PROJECT DESCRIPTION—Our submission to migrating landscapes is based on the social relationships created and left behind during the migration of a family to Canada over an extended period of time. Our project is reflective of the complexity of leaving a dense reliable network (of relationships) and arriving in an uncertain, unfamiliar place. Anchors act as the adjustable and dynamic relationships that help us unsettle from where we come and settle in the places we go. Similarly, the landscape in which our model sits, offers the dwelling opportunities to unsettle and settle in its journey from one condition to another. The physical model consists of several anchors attached to the landscape in multiple unique conditions and a dwelling held in the tensile and compressive relation created by the anchors holding it in place.

191 / Quebec / Enrique Enriquez - “Quilt”

BIO—Taking a look behind my first decade in Canada I realize the enormous impact migration has had on my work. Originally from Mexico, I was trained in architecture and arts in Mexico, USA, Canada and Italy.
My concerns for the relation between body and space allowed me to collaborate in diverse projects touching architecture, urbanism, theatre, film, television, art-installations and special events with people from various nationalities and diverse professions.
Since 2005, I have participated in regional, national and international competitions, showing my personal views about architecture.

PROJECT DESCRIPTION—As when you are sick you are aware of your body (you hardly feel the presence of you body when you are healthy), the same happens on «the act of migrating»; you feel your body is wide awake. The place you came from or where you are established become less relevant; «you become the place».
“The space does not contain the performance rather it is the performance that constitutes the space.” -Dan Graham

202 / Manitoba / Travis Cooke, Jason Kun - “The Winnipeg Condition”

BIO—Travis Cooke and Jason Kun are registered members of the Manitoba Association of Architects and the Royal Architecture Institute of Canada. Both Travis and Jason were born and raised in Winnipeg. Since graduating from the University of Manitoba in 2002 and 2004 respectively, they have collaborated on national and international award winning projects at their previous offices. Travis and Jason are now Principals of 1x1 architecture inc., along with Glen Gross and Markian Yereniuk.  They operate out of a 292 square foot windowless office space on the outskirts of Osborne Village, but hope to migrate to a new space in the near future.

PROJECT DESCRIPTION—Our entry is an exploration of the effect of migration from the perspective of the people and places that are left behind. We were both born, educated, and now practice architecture in Winnipeg, and have watched countless friends, family members and colleagues, leave our city. This phenomenon, which we have termed “The Winnipeg Condition”, has left an indelible void on the physical and psychological landscape of our city and its inhabitants.  Conversely, departure leaves a space for new people, cultures, and ideas to dwell.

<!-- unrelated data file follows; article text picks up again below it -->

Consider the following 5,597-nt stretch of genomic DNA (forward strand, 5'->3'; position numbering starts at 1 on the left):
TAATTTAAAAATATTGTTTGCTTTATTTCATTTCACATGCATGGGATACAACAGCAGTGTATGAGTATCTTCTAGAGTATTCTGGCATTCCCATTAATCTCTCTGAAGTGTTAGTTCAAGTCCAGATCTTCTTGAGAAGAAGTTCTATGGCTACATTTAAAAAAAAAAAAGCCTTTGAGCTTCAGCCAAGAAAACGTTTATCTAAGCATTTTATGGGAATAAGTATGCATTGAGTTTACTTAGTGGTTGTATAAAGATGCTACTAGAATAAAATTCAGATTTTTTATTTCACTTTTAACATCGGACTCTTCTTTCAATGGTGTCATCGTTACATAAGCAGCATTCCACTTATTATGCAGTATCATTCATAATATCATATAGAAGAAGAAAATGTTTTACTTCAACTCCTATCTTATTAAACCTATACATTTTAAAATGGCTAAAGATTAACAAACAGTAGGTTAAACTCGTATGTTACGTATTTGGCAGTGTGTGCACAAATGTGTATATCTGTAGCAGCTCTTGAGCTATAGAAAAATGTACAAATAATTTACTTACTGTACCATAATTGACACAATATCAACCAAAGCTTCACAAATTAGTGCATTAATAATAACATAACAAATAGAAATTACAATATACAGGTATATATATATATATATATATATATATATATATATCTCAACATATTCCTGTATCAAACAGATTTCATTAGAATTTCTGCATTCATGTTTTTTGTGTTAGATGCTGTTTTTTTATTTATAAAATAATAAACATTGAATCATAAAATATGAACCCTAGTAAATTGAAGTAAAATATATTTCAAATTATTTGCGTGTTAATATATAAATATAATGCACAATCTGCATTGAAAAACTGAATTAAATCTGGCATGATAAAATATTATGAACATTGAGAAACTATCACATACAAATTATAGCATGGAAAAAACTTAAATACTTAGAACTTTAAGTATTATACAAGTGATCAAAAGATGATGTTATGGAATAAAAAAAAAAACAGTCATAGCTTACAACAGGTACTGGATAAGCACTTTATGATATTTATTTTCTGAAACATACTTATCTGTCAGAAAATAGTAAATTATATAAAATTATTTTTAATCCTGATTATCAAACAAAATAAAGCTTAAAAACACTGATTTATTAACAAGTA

The project endeavors to illustrate the result of these migrations, exploring concepts such as solid vs. void, part vs. whole, loss vs. gain, and here vs. there.
When you leave, does a part of you stay?  When someone leaves you, do they take a part of you with them?

158 / Quebec / Anca Matyiku, Chad Connery - “Pickle House”

BIO—Teasing out alternative modes of living, learning and working, Anca Matiyku and Chad Connery entertain an appetite for all things architectural while wondering what potentials lie in the discarded and disregarded ephemera of mundane existence.  Their physical and imaginary drifting through the world has nurtured a slight obsession for how time reveals the fragility of the seemingly permanent and the accumulations of the seemingly insignificant. Anca completed her architectural education at University of Waterloo and University of Manitoba. Chad is currently undertaking his Masters of Architecture at the University of Manitoba.

PROJECT DESCRIPTION—The act of “dwelling” within a landscape is a relationship based on an accumulation of repeated necessities.  It is a kind of mundane ritual that accrues meaning over time and so it is both a repeated same-ness and a constantly evolving relationship to place. Beginning with the basic necessity of obtaining and preserving nourishment, we playfully wonder how a “dwelling” might manifest as a “pickling” of the landscape; how the architecture engages the living landscape through a metabolical process of preserve-making. An organism that is simultaneously the pickle and the process of pickling, the dwelling is composed of a series of metabolical vessels and armatures that facilitate the flows within.  Its “bricks” are repeated containers that grow, hold, and preserve food. They construct and re-construct the architecture according to the cycles and seasons of its landscape. Over time, the dwelling accumulates within it the subtle temperaments of its landscape and the shifting needs of its inhabitants.

203 / Ontario / Erica Pecoskie,George Simionopoulos - “Memory Making”